The 2012 Robert Flaherty Film Seminar is now in full swing this week at Colgate University in Upstate New York. This year’s Seminar “Open Wounds”, programmed by Josexto Cerdán (Punto de Vista), examines changing perspectives on politics, the economy, technology, culture, and ethics over the past Century. Whether making connections between activist films across decades or demonstrating how the traumas of oppression pass from generation to generation, these selected works illustrate how ideas and histories are linked over time.
Join us Saturday for our final screening of the season before we break until mid-September, which presents a taste of the Seminar. We will showcase additional rare and in-progress work from presenting artists who will be in-person including Su Friedrich, Sami van Ingen, Sebastián Lingiardi, Andrés Duque, Sun Xun, and Minda Martin. Cerdán will also be in attendance to introduce the screening.
Practice Makes Perfect (2012), 11 minutes by Su Friedrich.
Su Friedrich will present her work, Practice Makes Perfect which was commissioned for “Crossing Brooklyn Ferry,” a festival held in May 2012 at the Brooklyn Academy of Music (BAM). The festival mainly featured musical acts by Brooklyn-based bands, but seven Brooklyn filmmakers were asked to do short works, without any stipulation as to form or content.
In 2011, Su had seen Kam Kelly (as well as a number of young boys and girls) drumming at a block party down the street from where she lives in Bed-Stuy, and decided to do a portrait of him and his students. Although he teaches in many locations around the five boroughs, she only went to observe him at one school, Intermediate School 292 in East New York. There are several classes and many students, but she chose to concentrate on one especially enthusiastic and dedicated young drummer, Jessica Jackson.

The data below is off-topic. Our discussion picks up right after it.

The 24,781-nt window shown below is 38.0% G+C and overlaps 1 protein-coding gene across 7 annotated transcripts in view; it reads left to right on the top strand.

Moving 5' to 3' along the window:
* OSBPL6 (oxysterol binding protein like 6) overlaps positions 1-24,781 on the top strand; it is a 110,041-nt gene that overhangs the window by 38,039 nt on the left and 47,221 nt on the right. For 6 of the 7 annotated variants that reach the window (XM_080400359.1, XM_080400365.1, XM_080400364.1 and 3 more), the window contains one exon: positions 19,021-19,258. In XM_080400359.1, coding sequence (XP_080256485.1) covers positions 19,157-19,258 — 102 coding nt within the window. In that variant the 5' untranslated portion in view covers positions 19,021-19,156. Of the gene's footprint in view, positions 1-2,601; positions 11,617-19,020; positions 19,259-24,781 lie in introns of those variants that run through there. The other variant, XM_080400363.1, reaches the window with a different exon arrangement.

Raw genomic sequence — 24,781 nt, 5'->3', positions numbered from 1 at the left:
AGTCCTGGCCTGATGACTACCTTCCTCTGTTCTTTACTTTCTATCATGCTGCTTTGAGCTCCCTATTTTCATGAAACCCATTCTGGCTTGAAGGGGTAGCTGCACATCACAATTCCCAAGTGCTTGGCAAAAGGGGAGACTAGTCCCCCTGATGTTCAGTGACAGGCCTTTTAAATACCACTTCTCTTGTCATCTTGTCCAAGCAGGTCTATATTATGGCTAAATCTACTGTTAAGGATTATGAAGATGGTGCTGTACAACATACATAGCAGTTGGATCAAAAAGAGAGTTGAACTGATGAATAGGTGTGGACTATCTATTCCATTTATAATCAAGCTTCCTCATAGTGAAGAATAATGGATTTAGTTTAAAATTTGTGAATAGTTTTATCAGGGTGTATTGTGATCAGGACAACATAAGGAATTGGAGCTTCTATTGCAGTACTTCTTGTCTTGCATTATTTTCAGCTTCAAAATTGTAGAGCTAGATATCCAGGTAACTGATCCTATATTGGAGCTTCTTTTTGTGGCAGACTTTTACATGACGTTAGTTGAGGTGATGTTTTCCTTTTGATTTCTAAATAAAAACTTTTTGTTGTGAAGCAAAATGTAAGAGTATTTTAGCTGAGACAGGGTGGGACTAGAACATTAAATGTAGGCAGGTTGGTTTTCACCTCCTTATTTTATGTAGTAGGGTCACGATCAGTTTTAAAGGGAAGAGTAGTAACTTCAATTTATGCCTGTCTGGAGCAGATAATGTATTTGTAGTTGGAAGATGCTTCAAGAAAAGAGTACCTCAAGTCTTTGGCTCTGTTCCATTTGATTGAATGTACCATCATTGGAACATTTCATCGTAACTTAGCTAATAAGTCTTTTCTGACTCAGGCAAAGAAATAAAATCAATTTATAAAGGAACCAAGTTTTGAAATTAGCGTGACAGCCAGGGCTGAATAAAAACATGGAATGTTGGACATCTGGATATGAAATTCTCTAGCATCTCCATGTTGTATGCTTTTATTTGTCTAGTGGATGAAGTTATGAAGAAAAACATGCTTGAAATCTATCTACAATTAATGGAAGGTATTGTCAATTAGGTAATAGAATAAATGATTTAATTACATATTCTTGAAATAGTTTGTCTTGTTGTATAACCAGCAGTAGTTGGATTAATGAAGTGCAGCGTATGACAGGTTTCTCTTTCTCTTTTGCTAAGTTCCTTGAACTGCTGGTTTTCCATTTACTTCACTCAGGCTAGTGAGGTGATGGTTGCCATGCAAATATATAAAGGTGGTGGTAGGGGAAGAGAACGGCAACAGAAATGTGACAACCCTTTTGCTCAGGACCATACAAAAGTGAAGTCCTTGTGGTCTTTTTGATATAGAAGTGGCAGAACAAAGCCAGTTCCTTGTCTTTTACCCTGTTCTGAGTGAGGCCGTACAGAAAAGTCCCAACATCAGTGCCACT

HATE (2012), 12 minutes by Sami van Ingen.
Sami van Ingen is a finnish visual artist who works mostly with film and video and is presenting, HATE which investigates how otherness is portrayed in the Finnish national epic Kalevala.
It’s Not the Image It’s The Object (2008), 12 minutes and Miracle (2001), 33 seconds by Andrès Duque
Venezuelan Filmmaker, Andrès Duque will present two of his shorts. He is a professor for the Master of Creative Documentary at Universidad Autónoma de Barcelona. He currently resides in Spain.
Sebastián Lingiardi’s first short Follow Orders won him the first prize at the International Festival of Film Schools. He describes the short as the world seen through the window – the intimacy has already passed away. The struggle is between strange organizations. There is no common cause to die for anymore. This is despite the man, the enemy, expands his power in each place the characters wander. The orders from the organization emphasize taking care of yourself first – in this kind of situation, who sees his death from a window?
The Flaherty is a non-profit organization dedicated to the proposition that independent media can illuminate the human spirit. Its mission is to foster exploration, dialogue, and introspection about the art and craft of all forms of the moving image. The Flaherty was chartered (as International Film Seminars, Inc.) in the state of Vermont but is based in New York City. It was established in 1960 to present the annual Robert Flaherty Film Seminar, which was started five years earlier by the Robert Flaherty Foundation. The Seminar remains the central and defining activity of The Flaherty.
Through its unique annual Robert Flaherty Film Seminar, The Flaherty provides media makers, sp;users, teachers and students an unparalleled opportunity to confront the core of the creative process, reaffirm the freedom of the independent artist to explore beyond known limits and renew the challenge to discover, reveal and illuminate the ways of life of peoples and cultures throughout the world.